Pets with Problems

Preventing Separation Anxiety in Dogs​

As a CSAT, I specialise in helping dogs with separation issues overcome their anxiety when they are left alone at home.  As much as I love helping these pups get better, I often wish that my job was not necessary and that these dogs did not have separation issues in the first place. There are many things that an owner can do to help prevent the dog developing this disorder in the first place. That being said, I must warn you that prevention may not always be possible. Like many other behaviour issues, the onset of separation anxiety can be sudden and without warning and we do not really know what causes it in some dogs but not in others. For example, a sudden traumatic event such as being frightened by loud noises when home alone or a sudden change in routine may bring on separation anxiety in a dog who has never shown symptoms before, whereas another dog will just shrug it off and go back to sleep on the sofa. However, there are some steps we can take which leads to preventing separation anxiety in dogs.

Training is Key

Also, taking steps to prevent separation anxiety is generally much more effective in puppies when compared to an older dog who may already have developed some resistance to being left alone. If you are one of those amazing people who has adopted your dog from a rescue centre, you may find that he or she may already have issues with separation anxiety which has found to be common in rescue dogs.

One thing to be absolutely clear about is that separation anxiety is rarely an owner’s fault – some dogs are just more susceptible to developing the disorder than others in the same way as some people are more likely to develop clinical depression than others.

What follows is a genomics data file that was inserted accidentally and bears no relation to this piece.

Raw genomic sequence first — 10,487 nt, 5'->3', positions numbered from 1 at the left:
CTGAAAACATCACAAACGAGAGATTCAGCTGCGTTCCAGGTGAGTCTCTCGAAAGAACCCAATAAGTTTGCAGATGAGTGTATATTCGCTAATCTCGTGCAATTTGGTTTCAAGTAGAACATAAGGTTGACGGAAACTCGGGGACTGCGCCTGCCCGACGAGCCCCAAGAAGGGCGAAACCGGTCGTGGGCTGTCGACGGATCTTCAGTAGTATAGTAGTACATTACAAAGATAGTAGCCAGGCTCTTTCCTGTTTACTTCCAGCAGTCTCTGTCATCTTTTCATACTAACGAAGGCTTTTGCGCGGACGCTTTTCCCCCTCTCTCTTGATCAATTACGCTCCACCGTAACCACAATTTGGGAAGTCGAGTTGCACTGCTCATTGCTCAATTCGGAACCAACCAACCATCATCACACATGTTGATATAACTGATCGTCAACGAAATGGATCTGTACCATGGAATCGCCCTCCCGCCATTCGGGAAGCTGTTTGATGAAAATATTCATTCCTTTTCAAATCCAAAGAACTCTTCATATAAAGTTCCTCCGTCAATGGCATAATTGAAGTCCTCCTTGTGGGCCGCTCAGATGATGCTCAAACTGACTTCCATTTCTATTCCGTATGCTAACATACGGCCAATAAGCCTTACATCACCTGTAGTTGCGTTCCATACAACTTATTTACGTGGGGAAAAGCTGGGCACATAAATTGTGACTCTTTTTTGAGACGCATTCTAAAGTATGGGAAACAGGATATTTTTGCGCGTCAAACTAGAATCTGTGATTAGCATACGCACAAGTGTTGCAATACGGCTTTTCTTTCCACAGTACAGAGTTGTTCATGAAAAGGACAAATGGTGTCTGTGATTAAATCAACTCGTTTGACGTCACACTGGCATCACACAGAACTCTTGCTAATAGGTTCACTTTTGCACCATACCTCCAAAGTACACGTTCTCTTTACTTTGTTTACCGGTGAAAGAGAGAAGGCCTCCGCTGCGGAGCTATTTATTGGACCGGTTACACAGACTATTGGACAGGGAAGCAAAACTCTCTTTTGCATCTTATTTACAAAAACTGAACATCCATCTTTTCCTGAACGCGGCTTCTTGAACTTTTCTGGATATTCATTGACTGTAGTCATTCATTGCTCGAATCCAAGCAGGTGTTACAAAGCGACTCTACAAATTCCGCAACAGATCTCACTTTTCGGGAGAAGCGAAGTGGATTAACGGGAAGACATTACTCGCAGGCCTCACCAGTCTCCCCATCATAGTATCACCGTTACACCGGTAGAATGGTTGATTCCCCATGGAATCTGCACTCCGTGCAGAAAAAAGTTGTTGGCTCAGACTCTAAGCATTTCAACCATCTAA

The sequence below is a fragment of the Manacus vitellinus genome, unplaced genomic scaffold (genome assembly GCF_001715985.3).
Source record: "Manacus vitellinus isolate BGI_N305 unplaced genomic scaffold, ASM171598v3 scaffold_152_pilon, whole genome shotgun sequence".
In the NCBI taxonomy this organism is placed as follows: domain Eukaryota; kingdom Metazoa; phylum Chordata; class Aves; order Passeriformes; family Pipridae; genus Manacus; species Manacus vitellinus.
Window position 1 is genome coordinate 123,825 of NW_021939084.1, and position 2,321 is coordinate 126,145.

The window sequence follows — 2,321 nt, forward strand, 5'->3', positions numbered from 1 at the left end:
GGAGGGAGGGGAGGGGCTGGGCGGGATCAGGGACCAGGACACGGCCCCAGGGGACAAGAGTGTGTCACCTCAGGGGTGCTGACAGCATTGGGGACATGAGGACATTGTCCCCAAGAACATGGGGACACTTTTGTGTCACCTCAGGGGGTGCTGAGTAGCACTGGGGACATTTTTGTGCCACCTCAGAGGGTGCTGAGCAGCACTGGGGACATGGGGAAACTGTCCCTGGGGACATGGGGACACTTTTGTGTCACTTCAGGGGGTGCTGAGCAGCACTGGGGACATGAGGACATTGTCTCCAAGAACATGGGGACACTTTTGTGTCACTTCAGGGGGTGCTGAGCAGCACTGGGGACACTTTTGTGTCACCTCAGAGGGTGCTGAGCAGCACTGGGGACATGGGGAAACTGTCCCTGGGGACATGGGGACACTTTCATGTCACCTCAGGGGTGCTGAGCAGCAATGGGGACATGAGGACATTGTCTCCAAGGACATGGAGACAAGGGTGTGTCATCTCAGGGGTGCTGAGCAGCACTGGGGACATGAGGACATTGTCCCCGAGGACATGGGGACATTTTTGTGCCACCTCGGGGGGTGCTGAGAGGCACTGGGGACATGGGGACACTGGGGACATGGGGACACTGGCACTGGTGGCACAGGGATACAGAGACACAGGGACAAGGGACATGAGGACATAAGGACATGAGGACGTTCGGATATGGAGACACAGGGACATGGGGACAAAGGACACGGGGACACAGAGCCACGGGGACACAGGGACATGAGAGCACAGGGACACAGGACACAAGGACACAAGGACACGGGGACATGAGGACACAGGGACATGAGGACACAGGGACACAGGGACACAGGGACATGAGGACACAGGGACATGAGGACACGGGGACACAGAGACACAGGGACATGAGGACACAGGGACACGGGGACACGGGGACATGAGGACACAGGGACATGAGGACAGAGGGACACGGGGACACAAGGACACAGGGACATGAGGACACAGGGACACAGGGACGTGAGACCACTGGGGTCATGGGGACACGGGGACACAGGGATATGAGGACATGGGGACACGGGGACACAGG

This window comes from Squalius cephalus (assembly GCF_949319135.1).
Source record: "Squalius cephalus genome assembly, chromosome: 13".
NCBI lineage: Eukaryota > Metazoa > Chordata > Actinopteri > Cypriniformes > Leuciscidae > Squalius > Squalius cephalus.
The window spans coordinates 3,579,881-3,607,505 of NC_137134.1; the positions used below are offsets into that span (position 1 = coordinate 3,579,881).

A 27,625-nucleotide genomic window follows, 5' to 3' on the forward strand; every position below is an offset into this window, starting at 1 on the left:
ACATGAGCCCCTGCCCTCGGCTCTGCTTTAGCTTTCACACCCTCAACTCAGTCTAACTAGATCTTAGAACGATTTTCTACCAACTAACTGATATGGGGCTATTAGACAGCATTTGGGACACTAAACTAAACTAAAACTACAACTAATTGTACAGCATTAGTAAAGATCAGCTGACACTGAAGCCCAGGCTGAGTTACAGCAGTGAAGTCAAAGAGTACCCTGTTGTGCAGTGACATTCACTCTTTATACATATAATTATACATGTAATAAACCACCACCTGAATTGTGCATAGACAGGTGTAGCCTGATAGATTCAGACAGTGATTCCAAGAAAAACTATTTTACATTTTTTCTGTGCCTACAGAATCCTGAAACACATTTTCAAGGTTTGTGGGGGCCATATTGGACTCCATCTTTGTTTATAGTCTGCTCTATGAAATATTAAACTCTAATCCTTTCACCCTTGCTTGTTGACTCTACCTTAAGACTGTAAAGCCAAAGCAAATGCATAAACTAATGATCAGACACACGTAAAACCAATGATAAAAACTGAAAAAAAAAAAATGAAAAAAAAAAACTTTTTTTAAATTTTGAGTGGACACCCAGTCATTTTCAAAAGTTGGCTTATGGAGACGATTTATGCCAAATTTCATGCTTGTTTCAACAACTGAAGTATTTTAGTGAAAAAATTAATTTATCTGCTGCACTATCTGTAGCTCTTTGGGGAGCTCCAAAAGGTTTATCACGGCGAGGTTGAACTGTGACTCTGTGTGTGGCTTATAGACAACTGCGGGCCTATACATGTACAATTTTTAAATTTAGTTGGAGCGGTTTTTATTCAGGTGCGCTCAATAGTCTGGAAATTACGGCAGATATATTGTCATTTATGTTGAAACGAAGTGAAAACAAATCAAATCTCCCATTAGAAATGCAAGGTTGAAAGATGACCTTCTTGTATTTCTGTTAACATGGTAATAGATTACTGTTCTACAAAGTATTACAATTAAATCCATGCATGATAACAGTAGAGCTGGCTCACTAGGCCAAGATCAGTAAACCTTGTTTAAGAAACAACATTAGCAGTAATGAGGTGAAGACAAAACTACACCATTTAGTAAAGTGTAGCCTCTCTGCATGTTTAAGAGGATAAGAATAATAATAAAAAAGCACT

However, it is imperative that if your dog has developed this disorder you seek help straight away. Separation anxiety rarely gets better by itself. Don’t leave the dog to ‘cry it out’ – it doesn’t work and why on earth would anyone want their beloved friend to suffer when there is help available.

If you have a young puppy or a new dog, the best way to prevent separation anxiety is to train them slowly to cope with being alone.

First of all, give them time (at least one week) to get used to their new home and new family. New things, places and people can be scary and dogs need time to adapt. During the first week do not leave them alone. After the first week set yourself a plan of increasing absences very gradually – just a few seconds in another room with the door shut – and build up from there.

I often hear people say that they started with a short time – 10 minutes! This may feel short to us but to a puppy or dog in a new home, this can feel like eternity. A short time is seconds, not minutes.